Research Article | Open Access
B. Meena, V.G. Sowmeya, Archa B. Praveen, A. Swetha, D. Naga Sarath Chandra and M. Kavitha
School of Biosciences and Technology, Vellore Institute of Technology, Vellore – 632 014, Tamilnadu, India.
J Pure Appl Microbiol. 2021;15(2):926-935 | Article Number: 6863
https://doi.org/10.22207/JPAM.15.2.51 | © The Author(s). 2021
Received: 19/01/2021 | Accepted: 27/05/2021 | Published: 01/06/2021
Abstract

This study aimed to identify and characterize a pectinase-producing novel yeast from the fermented juice of Phyllanthus emblica and apply the enzyme for fruit juice clarification. Among the five pectinase-producing yeasts, isolate-1 exhibited the highest pectinase activity and was further used in this study. Based on morphological, physiological, and 18S rRNA analyses, isolate-1 was recognized as a new strain sharing 99% sequence homology with other Meyerozyma strains and was thus designated as Meyerozyma sp. VITPCT75. The strain produced pectinase optimally at a temperature and pH of 25oC and 7, respectively. Maximum pectinase production was observed after 4-days incubation. The enzyme exhibited optimum activity at the temperature of 25 °C and pH 7.0. The enzyme was more stable at a temperature and pH of 20 °C and 7, respectively. Storage stability studies revealed that the enzyme was stable at -20 °C. The cell-free supernatant was partially purified using ammonium sulfate and solvent precipitation. Acetone at a concentration of 20% assured an adequate partial purification. The molecular weight of pectinase was determined as 6 kDa. The enzymatic metal ion preference-related studies revealed that Ca²z, Kz, Cu²z, Fe²z, and Ba²z  ions enhanced, Ni²z ions moderately inhibited, and Mn²z  ions intensely inhibited the enzymatic activity. Neither Na+ and Mg2+ ions nor EDTA affected the enzyme activity. When subjected to fruit juice clarification, the enzyme significantly reduced the viscosity of the juice.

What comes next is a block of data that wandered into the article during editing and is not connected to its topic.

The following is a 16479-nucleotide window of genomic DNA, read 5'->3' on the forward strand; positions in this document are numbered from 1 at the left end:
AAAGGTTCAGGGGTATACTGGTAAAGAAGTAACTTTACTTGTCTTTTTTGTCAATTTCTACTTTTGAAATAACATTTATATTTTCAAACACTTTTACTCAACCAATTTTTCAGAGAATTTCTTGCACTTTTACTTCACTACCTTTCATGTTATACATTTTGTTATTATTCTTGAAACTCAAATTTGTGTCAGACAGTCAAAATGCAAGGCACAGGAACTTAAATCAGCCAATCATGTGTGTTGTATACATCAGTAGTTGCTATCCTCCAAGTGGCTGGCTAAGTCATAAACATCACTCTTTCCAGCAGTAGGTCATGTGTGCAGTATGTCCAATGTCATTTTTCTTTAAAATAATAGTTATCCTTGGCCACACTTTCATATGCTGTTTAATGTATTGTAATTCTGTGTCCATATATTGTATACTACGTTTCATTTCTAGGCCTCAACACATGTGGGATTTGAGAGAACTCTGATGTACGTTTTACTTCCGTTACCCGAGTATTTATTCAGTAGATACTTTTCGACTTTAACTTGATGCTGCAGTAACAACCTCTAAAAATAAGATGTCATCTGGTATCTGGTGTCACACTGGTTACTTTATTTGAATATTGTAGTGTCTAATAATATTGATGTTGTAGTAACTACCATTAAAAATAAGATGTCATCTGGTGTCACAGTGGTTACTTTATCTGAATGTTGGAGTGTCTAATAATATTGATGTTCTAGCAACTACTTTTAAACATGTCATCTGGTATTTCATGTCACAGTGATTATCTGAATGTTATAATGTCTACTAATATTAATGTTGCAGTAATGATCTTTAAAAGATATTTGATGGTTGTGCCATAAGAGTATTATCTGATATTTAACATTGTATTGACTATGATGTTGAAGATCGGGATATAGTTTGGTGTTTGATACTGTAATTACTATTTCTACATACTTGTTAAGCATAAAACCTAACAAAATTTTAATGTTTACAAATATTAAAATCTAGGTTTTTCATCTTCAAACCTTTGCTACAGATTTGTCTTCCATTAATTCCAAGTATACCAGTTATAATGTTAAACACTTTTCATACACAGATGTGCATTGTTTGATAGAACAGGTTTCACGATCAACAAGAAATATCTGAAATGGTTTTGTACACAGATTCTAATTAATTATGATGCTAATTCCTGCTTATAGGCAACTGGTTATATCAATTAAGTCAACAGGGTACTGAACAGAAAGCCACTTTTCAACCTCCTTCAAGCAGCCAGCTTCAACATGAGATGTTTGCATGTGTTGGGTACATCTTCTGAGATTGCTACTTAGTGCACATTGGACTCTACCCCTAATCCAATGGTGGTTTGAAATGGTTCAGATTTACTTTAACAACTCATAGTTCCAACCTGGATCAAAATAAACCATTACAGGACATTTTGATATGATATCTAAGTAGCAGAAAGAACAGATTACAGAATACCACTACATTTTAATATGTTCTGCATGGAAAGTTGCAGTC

Keywords

Pectinase, Pectin, Meyerozyma sp., Phyllanthus emblica, Psychrophilic

Introduction